Tuesday, October 18, 2005

That was then this is now

Religion can be a frightening thing. For a 12-year-old. Or it can be a good thing? I'm not sure, except that I know that one religion, in particular, frightened me. And still does.

Lately. I've been thinking. And talking. Always talking. About baptism for the dead. The memory as clear as Jello. 12 years old and allowed to enter their hallowed temple for the first time. All white. Polyester again. Like eight-year-old baptism, but 12 now. If eight is the age at which I could know the difference between right and wrong, then what at 12? Or were we simply agents, blatant disregard for our lack of understanding? This time, instead of my name, dead names. Names read, names that I could not understand for their length and ancientness. An unheard language to a 12-year-old ear. Under. Water. Under water. Baptismal font with oxen round and bathtub water and nearly teenagers wondering why--the mussed up hair, these clothes, the ugliness. Why us? Why must we act as proxy for those dead and what do we have to do with their say in it, the honor and privilege propaganda making sense to some but not all.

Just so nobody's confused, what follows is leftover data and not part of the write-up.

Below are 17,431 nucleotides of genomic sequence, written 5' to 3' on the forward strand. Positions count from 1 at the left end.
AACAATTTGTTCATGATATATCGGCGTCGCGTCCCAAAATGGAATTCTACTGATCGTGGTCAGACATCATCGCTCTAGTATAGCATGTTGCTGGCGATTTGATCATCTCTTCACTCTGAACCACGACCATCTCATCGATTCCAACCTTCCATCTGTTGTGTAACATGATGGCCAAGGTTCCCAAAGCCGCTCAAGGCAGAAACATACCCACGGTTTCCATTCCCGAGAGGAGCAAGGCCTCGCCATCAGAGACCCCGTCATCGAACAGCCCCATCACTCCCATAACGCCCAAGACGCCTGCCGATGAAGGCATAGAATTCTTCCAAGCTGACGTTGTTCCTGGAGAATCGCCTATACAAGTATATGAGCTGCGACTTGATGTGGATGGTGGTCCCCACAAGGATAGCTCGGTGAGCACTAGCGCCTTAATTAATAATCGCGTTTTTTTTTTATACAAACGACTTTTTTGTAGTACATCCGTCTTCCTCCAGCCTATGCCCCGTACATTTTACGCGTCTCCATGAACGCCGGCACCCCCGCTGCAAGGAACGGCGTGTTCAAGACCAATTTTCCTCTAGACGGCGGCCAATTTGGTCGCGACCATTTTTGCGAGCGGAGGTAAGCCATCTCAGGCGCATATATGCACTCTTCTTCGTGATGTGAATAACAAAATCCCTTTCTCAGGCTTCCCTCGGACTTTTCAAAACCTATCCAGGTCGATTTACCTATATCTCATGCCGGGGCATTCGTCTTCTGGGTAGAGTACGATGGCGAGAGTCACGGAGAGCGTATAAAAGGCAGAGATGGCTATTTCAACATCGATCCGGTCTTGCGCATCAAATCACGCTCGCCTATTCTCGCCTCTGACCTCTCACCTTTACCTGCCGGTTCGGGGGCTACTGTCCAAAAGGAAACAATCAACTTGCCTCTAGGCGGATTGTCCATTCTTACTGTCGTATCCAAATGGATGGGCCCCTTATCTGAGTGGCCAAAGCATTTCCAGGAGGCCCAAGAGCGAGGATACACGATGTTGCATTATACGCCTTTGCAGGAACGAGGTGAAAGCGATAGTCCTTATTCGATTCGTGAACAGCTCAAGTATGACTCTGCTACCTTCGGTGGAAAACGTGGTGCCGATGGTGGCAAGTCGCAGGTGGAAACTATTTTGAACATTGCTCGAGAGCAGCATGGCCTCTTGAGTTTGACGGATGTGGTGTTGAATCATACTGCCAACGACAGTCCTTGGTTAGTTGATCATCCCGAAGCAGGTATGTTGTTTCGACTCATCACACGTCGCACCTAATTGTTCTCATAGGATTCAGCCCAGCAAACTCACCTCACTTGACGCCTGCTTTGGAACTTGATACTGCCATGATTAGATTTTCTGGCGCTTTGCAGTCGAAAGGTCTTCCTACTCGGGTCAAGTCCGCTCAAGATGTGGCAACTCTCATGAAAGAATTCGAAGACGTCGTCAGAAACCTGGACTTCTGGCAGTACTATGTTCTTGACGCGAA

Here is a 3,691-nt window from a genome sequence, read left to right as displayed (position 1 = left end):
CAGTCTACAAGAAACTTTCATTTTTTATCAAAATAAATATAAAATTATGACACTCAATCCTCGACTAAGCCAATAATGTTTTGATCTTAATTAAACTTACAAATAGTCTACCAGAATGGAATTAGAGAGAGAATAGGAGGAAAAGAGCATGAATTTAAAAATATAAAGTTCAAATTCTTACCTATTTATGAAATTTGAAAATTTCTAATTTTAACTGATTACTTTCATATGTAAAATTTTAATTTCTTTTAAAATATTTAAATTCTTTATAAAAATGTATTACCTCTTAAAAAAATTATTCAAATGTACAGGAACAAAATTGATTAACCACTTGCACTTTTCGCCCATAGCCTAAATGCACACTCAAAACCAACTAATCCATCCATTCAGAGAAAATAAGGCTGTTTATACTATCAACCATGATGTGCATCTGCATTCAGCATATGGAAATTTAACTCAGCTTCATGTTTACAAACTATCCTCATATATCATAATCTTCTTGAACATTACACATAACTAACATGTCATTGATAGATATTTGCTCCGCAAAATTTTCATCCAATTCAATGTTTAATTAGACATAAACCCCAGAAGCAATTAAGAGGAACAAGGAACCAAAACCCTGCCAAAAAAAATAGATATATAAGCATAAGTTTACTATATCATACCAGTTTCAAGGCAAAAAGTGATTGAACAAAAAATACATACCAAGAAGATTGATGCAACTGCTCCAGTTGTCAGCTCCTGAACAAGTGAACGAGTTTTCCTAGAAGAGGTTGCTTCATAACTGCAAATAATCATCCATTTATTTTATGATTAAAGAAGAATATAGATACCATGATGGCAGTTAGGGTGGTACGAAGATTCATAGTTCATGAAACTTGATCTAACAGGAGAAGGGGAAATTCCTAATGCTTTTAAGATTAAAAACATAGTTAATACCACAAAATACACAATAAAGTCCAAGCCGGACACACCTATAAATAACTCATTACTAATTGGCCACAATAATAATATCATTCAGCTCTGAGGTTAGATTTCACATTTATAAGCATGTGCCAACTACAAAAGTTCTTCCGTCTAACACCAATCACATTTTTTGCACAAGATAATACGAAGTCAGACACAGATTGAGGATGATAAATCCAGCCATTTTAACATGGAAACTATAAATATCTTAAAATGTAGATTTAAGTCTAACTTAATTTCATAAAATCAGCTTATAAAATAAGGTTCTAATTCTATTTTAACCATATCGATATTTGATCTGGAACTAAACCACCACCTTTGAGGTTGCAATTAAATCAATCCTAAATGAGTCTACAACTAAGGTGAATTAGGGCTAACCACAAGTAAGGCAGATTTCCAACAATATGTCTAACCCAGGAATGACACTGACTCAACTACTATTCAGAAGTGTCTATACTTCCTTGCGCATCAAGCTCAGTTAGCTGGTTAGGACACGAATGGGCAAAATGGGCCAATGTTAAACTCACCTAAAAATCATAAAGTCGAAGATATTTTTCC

If I had the imagination, the creativity that he did, I would have been able to believe. To see the spiritual connect, a thin glowing line between death and life, the lasso to Purgatory (I forget the proper name for the spirit place). I would have felt something. But then. Back then. I felt nothing. Consternation. Annoyance? Simple-minded disgruntlement. Not knowing then what I know now about the questions that I should have asked.

Now is not then. Then is not now. I'm thirty five and I should know this. I want to know this.

I do know this. Sometimes it is difficult to remember.

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